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Rubus bartonianus

Barton's raspberry, bartonberry

Photo is of parent taxon
Habit Shrubs, 8–25 dm, unarmed. Herbs, shrubs, or subshrubs.
Stems

erect, sparsely short-hairy, glabrescent, eglandular, not pruinose.

Leaves

deciduous, simple;

stipules lanceolate, 4–6 mm;

blade cordate to broadly ovate, (2–)2.5–4(–5) × (2.5–)3.5–4.5(–5.5) cm, base deeply cordate, 3–5-lobed, lobe apices acute to obtuse, margins coarsely doubly dentate, abaxial surfaces glabrous or sparsely hairy, eglandular or sparsely stipitate-glandular.

alternate, rarely opposite, pinnately compound, sometimes simple or palmately compound;

stipules present, rarely absent.

Inflorescences

1-flowered.

Pedicels

moderately hairy, eglandular or sparsely stipitate-glandular.

Flowers

bisexual;

petals white, obovate, (15–)20–25 mm;

filaments filiform;

ovaries glabrous, styles clavate, villous.

torus usually enlarged, sometimes small or absent;

carpels 1–260(–450), distinct, free, styles distinct, rarely connate (Roseae);

ovules 1(or 2), collateral (Rubeae) or superposed (Fallugia, Filipendula).

Fruits

deep red, hemispheric, to 1 cm;

drupelets 10–30, coherent, separating from torus.

achenes or aggregated achenes sometimes with fleshy, urn-shaped hypanthium or enlarged torus, sometimes aggregated drupelets;

styles persistent or deciduous, not elongate (elongate but not plumose in Geum).

x

= 7(8).

Rubus bartonianus

Rosaceae subfam. Rosoideae

Phenology Flowering Mar–May.
Habitat Dry, rocky slopes
Elevation 300–400 m [1000–1300 ft]
Distribution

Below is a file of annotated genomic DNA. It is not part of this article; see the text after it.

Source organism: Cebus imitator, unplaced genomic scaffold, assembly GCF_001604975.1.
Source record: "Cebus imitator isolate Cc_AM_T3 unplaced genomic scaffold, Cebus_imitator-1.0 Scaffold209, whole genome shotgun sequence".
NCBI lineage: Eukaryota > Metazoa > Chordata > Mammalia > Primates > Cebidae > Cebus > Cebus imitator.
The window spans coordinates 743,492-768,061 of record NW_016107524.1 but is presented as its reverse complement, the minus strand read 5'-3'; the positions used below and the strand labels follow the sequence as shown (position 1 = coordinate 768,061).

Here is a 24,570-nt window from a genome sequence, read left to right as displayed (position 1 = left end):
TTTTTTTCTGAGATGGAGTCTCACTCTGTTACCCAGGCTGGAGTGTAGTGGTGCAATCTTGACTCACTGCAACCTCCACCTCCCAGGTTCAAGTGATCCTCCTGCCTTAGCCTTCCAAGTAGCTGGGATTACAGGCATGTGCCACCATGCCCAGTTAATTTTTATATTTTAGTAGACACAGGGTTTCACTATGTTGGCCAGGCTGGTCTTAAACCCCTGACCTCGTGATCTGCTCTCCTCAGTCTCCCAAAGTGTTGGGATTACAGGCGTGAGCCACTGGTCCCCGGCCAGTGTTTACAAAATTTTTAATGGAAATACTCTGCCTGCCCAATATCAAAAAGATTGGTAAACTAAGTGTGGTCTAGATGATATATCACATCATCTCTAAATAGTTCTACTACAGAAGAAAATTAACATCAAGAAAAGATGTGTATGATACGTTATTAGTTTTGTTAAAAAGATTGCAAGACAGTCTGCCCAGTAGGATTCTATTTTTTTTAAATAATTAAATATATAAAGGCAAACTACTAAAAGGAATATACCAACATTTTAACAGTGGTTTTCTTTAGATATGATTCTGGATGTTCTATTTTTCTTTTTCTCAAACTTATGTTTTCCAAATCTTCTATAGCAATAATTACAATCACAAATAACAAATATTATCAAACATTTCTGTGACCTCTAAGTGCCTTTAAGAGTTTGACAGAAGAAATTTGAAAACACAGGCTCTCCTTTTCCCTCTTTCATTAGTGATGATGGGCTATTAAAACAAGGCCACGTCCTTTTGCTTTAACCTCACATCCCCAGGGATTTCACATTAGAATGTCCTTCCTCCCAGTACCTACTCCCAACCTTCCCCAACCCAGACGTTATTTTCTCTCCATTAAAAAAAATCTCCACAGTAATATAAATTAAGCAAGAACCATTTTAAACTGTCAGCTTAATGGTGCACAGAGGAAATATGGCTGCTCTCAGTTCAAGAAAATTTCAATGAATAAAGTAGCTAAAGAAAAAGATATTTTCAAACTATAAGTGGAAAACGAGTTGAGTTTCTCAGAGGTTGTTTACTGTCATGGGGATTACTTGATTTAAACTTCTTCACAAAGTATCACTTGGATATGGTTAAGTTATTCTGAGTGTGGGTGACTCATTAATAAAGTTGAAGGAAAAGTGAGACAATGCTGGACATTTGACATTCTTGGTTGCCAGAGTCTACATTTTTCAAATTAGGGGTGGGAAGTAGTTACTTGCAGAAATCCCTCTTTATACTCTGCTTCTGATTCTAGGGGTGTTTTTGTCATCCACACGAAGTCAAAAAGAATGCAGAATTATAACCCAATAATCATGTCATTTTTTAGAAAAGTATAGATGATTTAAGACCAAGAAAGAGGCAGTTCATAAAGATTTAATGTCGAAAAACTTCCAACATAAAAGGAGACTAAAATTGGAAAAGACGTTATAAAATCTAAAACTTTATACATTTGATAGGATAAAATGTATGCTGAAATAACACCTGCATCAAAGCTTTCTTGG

from FNA
ID; OR
[WildflowerSearch map]
[BONAP county map]
North America; Mexico; Central America; South America; West Indies; Bermuda; Eurasia; Africa; Atlantic Islands; Indian Ocean Islands; Pacific Islands; Australia
Discussion

Of conservation concern.

Rubus bartonianus is distinguished from the other flowering raspberries within its geographic range by its erect, unarmed stems, relatively small, simple leaves with acute to obtuse lobes, deeply cordate bases, sparsely hairy or glabrous abaxial surfaces, relatively large flowers with white petals, and densely long-hairy, clavate styles. The leaves superficially resemble those of Acer glabrum or some species of Ribes.

Rubus bartonianus is most similar to R. neomexicanus but especially R. deliciosus. The species is known only from the Snake River Canyon of Idaho and Oregon.

(Discussion copyrighted by Flora of North America; reprinted with permission.)

Variation in the number of genera in subfam. Rosoideae is due to differences in generic delimitation between D. Potter et al. (2007) and the authors of some Potentilleae genera. Cyanogenic glycosides and sorbitol are absent in the subfamily.

Tribes 6, genera 28–35, species ca. 1600 (6 tribes, 26 genera, 302 species, including 1 hybrid, in the flora)

(Discussion copyrighted by Flora of North America; reprinted with permission.)

Source FNA vol. 9, p. 36. FNA vol. 9, p. 23.
Parent taxa Rosaceae > subfam. Rosoideae > tribe Rubeae > Rubus Rosaceae
Sibling taxa
R. allegheniensis, R. arcticus, R. bifrons, R. caesius, R. canadensis, R. chamaemorus, R. cuneifolius, R. deliciosus, R. flagellaris, R. glaucifolius, R. hispidus, R. idaeus, R. illecebrosus, R. laciniatus, R. lasiococcus, R. leucodermis, R. neomexicanus, R. nivalis, R. niveus, R. nutkanus, R. occidentalis, R. odoratus, R. parviflorus, R. parvifolius, R. pascuus, R. pedatus, R. pensilvanicus, R. phoenicolasius, R. pubescens, R. repens, R. saxatilis, R. setosus, R. spectabilis, R. trivialis, R. ulmifolius, R. ursinus, R. vestitus
Subordinate taxa
Name authority M. Peck: Rhodora 36: 267. (1934) Arnott: Botany, 107. (1832)
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